DUI — Drivers on Prescription Drugs
By ABBY GOODNOUGH and KATIE ZEZIMA
Published: July 24, 2010
The accident that killed Kathryn Underdown had all the markings of a drunken-driving case. The car that hit her as she rode her bicycle one May evening in Miller Place, N.Y., did not stop, the police said, until it crashed into another vehicle farther down the road.
The driver could not keep her eyes open during an interview with investigators, according to the complaint against her, and her speech was slow and slurred. But the driver told the police that she had not been drinking; instead, the complaint said, she had taken several prescription medications, including a sedative and a muscle relaxant.
She was charged with vehicular manslaughter and driving under the influence of drugs — an increasingly common offense, law enforcement officials say, at a time when drunken-driving deaths are dropping and when prescriptions for narcotic painkillers, anti-anxiety medications, sleep aids and other powerful drugs are rampant.
The issue is vexing police officials because, unlike with alcohol, there is no agreement on what level of drugs in the blood impairs driving.
The behavioral effects of prescription medication vary widely, depending not just on the drug but on the person taking it. Some, like anti-anxiety drugs, can dull alertness and slow reaction time; others, like stimulants, can encourage risk-taking and hurt the ability to judge distances. Mixing prescriptions, or taking them with alcohol or illicit drugs, can exacerbate impairment and sharply increase the risk of crashing, researchers say.
“In the past it was cocaine, it was PCP, it was marijuana,” said Chuck Hayes of the International Association of Chiefs of Police. “Now we’re into this prescription drug era that is giving us a whole new challenge.”
The police also struggle with the challenge of prosecuting someone who was taking valid prescriptions.
“How do we balance between people who legitimately need their prescriptions and protecting the public?” said Mark Neil, senior lawyer at the National Traffic Law Center, which works with prosecutors. “It becomes a very delicate balance.”
Some states have made it illegal to drive with any detectable level of prohibited drugs in the blood. But setting any kind of limit for prescription medications is far more complicated, partly because the complex chemistry of drugs makes their effects more difficult to predict than alcohol’s. And determining whether a driver took drugs soon before getting on the road can be tricky, since some linger in the body for days or weeks.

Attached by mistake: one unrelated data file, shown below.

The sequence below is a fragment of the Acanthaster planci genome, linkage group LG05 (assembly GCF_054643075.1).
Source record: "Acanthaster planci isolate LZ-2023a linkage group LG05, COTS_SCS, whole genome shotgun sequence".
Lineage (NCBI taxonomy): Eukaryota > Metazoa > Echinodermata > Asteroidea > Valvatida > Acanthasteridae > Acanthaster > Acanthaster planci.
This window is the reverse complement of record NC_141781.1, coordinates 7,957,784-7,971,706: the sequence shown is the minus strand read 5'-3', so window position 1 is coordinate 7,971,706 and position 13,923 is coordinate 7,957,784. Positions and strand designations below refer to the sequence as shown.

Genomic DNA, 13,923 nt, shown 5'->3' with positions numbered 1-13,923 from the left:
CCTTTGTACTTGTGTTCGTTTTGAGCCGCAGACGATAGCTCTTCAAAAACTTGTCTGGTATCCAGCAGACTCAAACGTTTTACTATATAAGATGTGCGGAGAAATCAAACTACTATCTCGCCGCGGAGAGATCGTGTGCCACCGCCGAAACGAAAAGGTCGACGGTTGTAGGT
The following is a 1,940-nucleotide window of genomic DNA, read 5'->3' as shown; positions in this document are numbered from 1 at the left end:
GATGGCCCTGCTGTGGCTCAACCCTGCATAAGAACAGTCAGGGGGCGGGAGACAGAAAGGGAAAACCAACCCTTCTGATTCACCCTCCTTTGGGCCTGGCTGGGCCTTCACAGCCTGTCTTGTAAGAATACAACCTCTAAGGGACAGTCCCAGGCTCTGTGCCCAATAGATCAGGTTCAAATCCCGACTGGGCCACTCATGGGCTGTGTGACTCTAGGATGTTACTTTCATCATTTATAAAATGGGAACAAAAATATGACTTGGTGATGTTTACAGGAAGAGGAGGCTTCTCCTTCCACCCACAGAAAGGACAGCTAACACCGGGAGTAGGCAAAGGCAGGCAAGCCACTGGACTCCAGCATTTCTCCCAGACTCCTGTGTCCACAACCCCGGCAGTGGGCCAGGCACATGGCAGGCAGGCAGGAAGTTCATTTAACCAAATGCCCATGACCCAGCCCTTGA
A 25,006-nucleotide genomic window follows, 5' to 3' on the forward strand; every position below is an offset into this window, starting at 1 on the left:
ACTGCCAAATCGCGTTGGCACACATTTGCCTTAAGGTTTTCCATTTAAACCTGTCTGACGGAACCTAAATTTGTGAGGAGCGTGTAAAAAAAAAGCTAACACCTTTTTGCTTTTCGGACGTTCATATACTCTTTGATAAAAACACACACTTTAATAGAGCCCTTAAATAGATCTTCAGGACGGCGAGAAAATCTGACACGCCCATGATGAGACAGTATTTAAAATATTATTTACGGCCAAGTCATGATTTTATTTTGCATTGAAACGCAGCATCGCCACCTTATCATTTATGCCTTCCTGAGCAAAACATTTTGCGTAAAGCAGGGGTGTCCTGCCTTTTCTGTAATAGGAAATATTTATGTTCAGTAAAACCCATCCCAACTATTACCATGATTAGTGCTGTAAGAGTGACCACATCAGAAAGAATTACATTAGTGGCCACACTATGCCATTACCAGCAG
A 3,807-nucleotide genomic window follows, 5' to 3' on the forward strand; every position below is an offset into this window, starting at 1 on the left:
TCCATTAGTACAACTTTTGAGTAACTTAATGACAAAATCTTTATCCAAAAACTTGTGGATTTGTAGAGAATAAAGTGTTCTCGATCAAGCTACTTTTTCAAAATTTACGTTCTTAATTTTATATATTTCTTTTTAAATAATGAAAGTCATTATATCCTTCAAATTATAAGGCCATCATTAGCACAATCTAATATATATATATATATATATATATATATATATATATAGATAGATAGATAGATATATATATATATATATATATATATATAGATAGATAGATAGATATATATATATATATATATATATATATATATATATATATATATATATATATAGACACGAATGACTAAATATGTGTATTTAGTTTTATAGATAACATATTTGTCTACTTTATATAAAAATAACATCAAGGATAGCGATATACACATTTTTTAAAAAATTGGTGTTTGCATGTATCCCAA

Many states are confronting the problem as part of a broader effort to keep so-called drugged drivers, including those under the influence of marijuana and other illegal drugs, off the road.
“We have a pretty clear message in this country that you don’t drink and drive,” said R. Gil Kerlikowske, President Obama’s top drug policy adviser, who wants to reduce drugged-driving accidents by 10 percent over the next five years. “We need very much to have a similar message when it comes to drugs.”
There is no reliable data on how many drivers are impaired by prescription drugs, but law enforcement officials say the problem is growing so quickly that states are putting hundreds of police officers through special training to spot signs of drug impairment and clamoring for better technology to detect it.
Even the prevalence of drug-impaired driving is unknown, since many states combine the arrest data with that for drunken driving. Mr. Kerlikowske points to a 2007 survey by the National Highway Traffic Safety Administration, which screened 5,900 nighttime drivers around the country and found that 16.3 percent tested positive for legal or illegal drugs.